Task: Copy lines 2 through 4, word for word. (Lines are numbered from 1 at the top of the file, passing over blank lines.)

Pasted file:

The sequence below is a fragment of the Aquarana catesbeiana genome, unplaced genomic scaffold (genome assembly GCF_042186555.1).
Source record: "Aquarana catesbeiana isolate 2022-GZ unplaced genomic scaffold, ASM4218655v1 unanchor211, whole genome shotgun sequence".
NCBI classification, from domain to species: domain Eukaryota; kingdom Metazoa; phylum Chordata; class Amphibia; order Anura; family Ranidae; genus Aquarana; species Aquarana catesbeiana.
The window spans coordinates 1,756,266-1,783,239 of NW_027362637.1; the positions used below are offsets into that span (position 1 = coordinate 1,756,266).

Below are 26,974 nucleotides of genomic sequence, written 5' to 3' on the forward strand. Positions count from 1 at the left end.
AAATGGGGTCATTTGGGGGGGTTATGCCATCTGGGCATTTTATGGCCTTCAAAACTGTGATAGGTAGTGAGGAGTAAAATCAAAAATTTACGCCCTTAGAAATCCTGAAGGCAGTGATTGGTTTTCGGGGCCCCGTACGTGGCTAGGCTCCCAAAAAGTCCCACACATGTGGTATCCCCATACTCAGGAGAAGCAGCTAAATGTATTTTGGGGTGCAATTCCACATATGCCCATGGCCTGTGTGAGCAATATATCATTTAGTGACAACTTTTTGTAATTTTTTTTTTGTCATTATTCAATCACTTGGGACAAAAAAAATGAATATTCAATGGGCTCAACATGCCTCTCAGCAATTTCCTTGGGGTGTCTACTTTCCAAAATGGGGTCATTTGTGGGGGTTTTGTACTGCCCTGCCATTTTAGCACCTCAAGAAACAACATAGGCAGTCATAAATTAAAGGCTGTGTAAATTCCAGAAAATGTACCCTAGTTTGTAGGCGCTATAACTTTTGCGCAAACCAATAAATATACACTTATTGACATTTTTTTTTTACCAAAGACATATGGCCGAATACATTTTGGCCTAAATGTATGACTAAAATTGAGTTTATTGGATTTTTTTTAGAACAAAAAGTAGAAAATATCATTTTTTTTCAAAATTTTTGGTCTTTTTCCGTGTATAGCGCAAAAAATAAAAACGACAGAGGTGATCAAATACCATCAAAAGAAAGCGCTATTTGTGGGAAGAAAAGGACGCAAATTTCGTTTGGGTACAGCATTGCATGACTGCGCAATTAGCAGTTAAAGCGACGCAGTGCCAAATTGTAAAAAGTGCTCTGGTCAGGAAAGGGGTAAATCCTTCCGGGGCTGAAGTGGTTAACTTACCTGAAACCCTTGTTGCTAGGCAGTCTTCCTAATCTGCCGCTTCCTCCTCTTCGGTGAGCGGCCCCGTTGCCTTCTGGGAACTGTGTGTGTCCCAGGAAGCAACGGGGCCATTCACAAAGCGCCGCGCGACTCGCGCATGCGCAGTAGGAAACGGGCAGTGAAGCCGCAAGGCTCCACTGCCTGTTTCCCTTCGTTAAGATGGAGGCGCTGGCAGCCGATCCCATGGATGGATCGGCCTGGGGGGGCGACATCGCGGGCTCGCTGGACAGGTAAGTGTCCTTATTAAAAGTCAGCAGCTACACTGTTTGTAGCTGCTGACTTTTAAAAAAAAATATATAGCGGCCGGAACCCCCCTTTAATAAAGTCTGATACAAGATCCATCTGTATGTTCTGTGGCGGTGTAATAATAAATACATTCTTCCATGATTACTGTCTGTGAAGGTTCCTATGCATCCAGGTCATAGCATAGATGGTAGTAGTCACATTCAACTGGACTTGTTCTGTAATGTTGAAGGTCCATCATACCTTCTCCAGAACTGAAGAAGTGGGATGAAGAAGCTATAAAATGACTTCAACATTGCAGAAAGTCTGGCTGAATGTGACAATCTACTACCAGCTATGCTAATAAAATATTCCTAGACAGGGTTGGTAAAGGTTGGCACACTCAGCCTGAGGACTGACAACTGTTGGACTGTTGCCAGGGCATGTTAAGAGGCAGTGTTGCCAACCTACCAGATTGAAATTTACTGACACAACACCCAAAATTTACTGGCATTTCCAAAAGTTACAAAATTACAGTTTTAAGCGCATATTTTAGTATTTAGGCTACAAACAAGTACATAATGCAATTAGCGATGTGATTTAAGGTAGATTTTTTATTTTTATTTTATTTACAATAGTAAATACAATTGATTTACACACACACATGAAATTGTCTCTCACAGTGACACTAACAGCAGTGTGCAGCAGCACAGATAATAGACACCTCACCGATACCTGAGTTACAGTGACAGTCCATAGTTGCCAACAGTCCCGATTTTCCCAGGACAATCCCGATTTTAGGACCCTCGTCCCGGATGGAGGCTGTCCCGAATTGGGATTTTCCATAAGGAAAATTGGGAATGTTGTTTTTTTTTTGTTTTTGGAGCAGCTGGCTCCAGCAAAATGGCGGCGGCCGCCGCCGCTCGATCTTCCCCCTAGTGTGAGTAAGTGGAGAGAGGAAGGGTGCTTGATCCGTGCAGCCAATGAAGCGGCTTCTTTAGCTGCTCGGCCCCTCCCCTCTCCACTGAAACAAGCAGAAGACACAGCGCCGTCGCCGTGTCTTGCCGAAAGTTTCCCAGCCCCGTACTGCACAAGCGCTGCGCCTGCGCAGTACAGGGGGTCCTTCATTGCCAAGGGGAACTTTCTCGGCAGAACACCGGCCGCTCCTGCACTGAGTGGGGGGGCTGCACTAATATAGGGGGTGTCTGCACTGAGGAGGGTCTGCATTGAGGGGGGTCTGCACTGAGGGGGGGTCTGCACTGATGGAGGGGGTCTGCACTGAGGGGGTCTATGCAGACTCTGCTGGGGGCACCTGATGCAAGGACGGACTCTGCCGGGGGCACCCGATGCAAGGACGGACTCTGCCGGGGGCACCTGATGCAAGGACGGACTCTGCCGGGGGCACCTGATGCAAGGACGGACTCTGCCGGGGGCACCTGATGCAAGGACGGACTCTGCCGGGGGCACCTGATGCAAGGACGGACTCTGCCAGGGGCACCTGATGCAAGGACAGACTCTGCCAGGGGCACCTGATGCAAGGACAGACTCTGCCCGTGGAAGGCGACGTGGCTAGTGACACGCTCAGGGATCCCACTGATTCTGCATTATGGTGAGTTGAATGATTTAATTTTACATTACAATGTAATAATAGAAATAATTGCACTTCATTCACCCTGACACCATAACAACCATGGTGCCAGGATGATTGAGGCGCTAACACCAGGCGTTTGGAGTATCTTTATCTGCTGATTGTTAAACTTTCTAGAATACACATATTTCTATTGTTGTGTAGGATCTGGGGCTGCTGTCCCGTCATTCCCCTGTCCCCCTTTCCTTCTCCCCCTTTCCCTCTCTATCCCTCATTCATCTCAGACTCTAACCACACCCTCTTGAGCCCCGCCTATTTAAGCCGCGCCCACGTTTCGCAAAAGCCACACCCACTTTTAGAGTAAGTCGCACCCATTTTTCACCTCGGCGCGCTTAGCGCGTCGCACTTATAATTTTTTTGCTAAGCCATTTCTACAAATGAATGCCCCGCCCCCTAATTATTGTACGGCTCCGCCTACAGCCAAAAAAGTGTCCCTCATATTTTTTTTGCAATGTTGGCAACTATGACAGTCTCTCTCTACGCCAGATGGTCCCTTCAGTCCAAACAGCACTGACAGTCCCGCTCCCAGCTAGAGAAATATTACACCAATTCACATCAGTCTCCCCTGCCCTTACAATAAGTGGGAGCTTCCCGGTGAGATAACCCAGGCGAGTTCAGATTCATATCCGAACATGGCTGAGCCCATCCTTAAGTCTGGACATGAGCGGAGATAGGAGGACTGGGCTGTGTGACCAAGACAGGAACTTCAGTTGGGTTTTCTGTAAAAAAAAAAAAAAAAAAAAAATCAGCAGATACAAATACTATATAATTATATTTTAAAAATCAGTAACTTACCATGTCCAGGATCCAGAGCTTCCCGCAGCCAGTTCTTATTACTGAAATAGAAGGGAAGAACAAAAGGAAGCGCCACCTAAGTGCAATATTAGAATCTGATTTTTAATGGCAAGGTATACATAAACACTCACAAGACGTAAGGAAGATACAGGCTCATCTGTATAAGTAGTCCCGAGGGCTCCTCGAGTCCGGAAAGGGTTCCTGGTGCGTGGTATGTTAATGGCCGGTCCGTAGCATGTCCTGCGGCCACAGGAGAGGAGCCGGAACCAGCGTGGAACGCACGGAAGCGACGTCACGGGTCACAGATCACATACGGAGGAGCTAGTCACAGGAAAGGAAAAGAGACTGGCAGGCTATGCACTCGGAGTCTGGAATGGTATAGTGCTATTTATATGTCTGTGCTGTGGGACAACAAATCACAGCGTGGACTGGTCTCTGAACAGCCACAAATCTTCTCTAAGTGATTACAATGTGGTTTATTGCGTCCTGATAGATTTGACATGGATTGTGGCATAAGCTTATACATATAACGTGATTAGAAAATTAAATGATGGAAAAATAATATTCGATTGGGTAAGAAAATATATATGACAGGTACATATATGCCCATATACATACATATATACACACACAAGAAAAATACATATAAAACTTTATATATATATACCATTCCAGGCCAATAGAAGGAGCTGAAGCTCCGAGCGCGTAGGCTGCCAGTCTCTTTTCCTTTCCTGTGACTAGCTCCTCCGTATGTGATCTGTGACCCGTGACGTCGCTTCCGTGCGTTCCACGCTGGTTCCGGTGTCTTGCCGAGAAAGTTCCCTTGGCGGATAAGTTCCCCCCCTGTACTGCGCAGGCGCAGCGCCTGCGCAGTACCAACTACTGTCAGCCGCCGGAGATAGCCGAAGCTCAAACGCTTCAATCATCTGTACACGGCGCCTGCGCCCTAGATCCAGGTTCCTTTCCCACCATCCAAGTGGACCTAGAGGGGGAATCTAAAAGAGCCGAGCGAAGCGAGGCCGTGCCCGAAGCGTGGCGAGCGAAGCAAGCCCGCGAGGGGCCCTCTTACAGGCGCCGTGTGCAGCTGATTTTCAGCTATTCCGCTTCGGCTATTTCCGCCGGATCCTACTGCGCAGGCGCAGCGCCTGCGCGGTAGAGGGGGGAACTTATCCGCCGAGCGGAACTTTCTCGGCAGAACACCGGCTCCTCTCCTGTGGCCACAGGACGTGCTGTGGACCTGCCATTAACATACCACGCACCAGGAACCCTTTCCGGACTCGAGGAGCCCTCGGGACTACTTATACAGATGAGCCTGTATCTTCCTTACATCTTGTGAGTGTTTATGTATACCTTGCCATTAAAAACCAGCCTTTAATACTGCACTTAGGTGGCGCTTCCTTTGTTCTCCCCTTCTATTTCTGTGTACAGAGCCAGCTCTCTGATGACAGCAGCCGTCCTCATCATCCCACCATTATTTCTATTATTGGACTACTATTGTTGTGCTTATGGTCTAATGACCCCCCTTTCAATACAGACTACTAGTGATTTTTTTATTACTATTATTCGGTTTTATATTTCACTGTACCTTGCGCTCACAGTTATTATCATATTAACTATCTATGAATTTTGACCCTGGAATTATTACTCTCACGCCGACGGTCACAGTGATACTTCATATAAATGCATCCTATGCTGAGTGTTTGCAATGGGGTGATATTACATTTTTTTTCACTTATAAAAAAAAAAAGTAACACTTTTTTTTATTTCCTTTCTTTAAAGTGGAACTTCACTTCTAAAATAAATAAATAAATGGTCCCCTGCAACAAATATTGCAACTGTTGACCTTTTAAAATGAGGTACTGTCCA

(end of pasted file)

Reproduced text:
Source record: "Aquarana catesbeiana isolate 2022-GZ unplaced genomic scaffold, ASM4218655v1 unanchor211, whole genome shotgun sequence".
NCBI classification, from domain to species: domain Eukaryota; kingdom Metazoa; phylum Chordata; class Amphibia; order Anura; family Ranidae; genus Aquarana; species Aquarana catesbeiana.
The window spans coordinates 1,756,266-1,783,239 of NW_027362637.1; the positions used below are offsets into that span (position 1 = coordinate 1,756,266).